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Republicans acknowledge that it's not going to be possible to block the health care bill from clearing the Senate chamber.

So why the delay?

One reason the votes have been held at wacky hours is that GOP leaders have forced the full 30 hours required between cloture votes and objecting if Democrats try to shorten that time window. They also are taking advantage of Senate rules that are often waived to make sure that leadership has to file three cloture votes.

There's no going back since the trio of votes were set in motion, so it's highly unlikely the health care bill would be able to clear final passage before the scheduled 7 p.m. Christmas Eve vote, even though the total is a foregone conclusion.

Still, Republicans are complaining about "dead of night" votes.

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A Washington, D.C., police detective has been put on desk duty after pulling out his gun during a snowball fight Saturday.

The off-duty detective, whose name has not been released, was driving past a snowball fight in the city when his Hummer was hit by snowballs. He allegedly stopped the car, got out, and took out his gun. He also pulled out a walkie-talkie and called for backup.

Most of the incident was caught on video and quickly posted to YouTube.

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No sooner had the deal been sealed for a health care reform vote in the Senate than did the tea partiers began to use it to target Senate Majority Leader Harry Reid. In a fundraising email sent hours before the vote that cleared the way for a reform bill's passage in the Senate, organizers of the Tea Party Express series of cross-country lecture tours called on tea partiers everywhere to pay for an ad targeting Reid in Nevada.

"It is we the people who have been slaves to your failures and arrogance," the ad reads. "Our country deserves better."

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Democratic leaders in D.C. weren't the only legislators frustrated by Republican party efforts to block health care reform last week. After watching his party promise to stonewall any Democratic reform efforts, Maine state Rep. Jim Campbell decided it was time to drop the (R) from his title.

From Campbell's statement announcing his decision to leave the GOP and become an Independent (h/t Ben Smith):

I have been very frustrated with the Republican Party in Maine, and nationally, for their failure to address the health care crisis in a meaningful way. Nobody has all the answers, but the Republican Party has none when it comes to health care reform.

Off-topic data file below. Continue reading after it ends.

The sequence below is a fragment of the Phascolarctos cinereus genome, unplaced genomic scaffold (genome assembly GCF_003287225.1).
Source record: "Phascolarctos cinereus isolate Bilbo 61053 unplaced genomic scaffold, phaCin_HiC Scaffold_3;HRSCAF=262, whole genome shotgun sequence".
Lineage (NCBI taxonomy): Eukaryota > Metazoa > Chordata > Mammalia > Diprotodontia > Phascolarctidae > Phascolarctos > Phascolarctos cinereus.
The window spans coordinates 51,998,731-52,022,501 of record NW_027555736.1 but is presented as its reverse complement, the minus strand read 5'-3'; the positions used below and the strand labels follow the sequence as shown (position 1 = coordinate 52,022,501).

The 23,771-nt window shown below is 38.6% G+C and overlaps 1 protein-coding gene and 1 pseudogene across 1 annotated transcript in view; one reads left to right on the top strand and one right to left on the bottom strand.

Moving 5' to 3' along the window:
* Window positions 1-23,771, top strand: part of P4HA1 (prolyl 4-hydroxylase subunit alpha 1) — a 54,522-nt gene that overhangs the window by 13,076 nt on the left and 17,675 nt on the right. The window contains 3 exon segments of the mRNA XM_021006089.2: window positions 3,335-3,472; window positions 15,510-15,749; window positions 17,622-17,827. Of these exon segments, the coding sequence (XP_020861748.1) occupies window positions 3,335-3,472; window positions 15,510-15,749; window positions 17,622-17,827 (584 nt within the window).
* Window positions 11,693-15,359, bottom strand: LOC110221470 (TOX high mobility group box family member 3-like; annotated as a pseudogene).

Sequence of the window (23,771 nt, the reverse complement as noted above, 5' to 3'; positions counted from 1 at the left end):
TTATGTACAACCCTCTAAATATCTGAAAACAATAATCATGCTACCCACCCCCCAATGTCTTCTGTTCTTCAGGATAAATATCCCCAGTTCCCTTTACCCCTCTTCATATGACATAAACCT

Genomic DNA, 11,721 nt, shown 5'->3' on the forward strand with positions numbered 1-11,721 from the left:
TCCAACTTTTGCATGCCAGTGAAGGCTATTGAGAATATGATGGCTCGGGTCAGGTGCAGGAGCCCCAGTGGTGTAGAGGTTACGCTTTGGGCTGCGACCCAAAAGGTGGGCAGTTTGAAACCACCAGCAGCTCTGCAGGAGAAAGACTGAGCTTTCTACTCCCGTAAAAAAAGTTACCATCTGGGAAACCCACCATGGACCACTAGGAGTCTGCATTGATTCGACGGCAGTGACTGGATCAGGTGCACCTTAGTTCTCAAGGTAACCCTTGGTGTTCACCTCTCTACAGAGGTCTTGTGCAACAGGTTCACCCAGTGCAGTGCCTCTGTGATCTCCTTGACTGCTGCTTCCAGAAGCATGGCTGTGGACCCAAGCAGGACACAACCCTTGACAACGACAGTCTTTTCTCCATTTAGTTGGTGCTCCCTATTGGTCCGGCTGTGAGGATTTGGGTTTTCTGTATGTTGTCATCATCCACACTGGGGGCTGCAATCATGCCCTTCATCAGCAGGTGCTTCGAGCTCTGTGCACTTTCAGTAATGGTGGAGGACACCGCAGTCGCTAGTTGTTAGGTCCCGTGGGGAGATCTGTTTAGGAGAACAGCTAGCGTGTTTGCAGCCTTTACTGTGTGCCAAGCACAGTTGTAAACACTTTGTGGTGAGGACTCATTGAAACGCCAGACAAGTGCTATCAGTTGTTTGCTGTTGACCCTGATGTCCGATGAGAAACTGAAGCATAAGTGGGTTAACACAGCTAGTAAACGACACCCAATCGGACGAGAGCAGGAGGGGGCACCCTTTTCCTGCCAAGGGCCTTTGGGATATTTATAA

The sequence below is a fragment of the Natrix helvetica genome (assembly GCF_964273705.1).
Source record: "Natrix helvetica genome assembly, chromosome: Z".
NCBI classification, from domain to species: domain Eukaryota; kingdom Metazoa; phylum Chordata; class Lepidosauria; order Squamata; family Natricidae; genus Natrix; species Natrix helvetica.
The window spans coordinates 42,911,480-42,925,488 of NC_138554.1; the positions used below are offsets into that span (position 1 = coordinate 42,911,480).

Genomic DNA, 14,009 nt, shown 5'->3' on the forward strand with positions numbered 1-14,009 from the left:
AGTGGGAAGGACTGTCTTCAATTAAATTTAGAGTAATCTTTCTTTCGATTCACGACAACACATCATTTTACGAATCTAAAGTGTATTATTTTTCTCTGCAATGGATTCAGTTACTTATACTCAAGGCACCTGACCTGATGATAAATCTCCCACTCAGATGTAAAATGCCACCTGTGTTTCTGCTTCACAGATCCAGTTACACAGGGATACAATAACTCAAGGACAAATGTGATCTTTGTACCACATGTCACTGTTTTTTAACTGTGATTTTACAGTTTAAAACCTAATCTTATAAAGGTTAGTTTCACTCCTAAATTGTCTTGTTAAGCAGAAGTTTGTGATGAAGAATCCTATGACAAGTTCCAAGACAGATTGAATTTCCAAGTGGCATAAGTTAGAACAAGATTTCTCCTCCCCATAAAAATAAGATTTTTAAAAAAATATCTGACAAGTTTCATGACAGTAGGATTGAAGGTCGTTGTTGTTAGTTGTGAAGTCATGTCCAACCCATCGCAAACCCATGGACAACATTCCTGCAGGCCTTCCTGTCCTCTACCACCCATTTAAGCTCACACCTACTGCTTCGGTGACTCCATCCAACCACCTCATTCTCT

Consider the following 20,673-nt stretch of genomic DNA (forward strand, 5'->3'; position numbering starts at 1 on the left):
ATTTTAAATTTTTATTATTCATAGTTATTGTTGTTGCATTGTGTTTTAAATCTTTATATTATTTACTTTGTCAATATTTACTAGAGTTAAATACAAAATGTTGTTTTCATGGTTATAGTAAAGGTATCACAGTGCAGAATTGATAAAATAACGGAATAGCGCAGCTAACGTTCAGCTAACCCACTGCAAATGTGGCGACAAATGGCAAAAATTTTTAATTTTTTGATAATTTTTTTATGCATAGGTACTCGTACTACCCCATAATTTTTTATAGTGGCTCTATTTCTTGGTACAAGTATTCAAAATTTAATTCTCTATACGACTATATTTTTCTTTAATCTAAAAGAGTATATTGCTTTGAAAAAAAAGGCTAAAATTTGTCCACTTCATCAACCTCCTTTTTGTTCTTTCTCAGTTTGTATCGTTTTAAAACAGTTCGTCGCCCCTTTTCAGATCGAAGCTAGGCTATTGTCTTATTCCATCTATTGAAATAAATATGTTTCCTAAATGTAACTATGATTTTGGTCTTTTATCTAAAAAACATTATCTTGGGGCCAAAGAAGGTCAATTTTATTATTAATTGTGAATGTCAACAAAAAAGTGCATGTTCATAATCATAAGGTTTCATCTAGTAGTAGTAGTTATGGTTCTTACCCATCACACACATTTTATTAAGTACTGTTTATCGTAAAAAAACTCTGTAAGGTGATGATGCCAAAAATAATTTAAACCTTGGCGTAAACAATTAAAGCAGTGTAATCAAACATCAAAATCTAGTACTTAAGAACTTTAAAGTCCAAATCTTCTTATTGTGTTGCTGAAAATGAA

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A self-styled Nevada codebreaker convinced the CIA he could decode secret terrorist targeting information sent through Al Jazeera broadcasts, prompting the Bush White House to raise the terror alert level to Orange (high) in December 2003, with Tom Ridge warning of "near-term attacks that could either rival or exceed what we experience on September 11," according to a new report in Playboy.

The report deals another blow to the credibility of the Department of Homeland Security's color-coded terror alert system, and comes after Ridge's claim that the system was used as a political tool when he was DHS secretary.

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A new Rasmussen poll finds that Sen. Byron Dorgan (D-ND) could be seriously vulnerable in 2010 -- but only if the GOP manages to get just the right candidate to oppose him, third-term Republican Gov. John Hoeven.

When Dorgan is tested against Duane Sand, a Navy veteran who has previously run unsuccessfully for the Senate and the House, Dorgan leads by 52%-37%. But if Hoeven were the GOP candidate, Dorgan would trail by a 58%-36% margin.

Hoeven has previously declined a Senate run. The GOP tried to recruit him to run against Democratic Sen. Kent Conrad in the 2006 cycle, but he didn't make the race. Earlier this year, he said he would decide on a Senate run by September -- which has obviously passed already. But if he were to get in, he would start as the frontrunner.

From the pollster's analysis: "Along with Hoeven's popularity in the state, Dorgan has to contend with President Obama's unpopularity. John McCain carried North Dakota over Obama 53% to 45%, and now just 41% approve of how the president is doing his job. Fifty-eight percent (58%) disapprove."

Service Employees International Union president Andy Stern, who criticized the Senate health care bill last week, issued a statement last night calling the vote a step closer to "reforming" the system.

"While the process to get to sixty and the willingness of individual Senators to use the Senate's rules to distort democracy for their own interest was disappointing - make no mistake about it: for working Americans this vote signals progress," Stern said.

He also blasted Republicans for sitting on the sidelines "jeering, rooting for America to fail."

Stern said there will be a chance to improve the bill after it passes the Senate and lawmakers look to a conference committee to merge that legislation with the House bill. He outlined on CNN's "State of the Union" Sunday what he'd like to see changed during the conference process.

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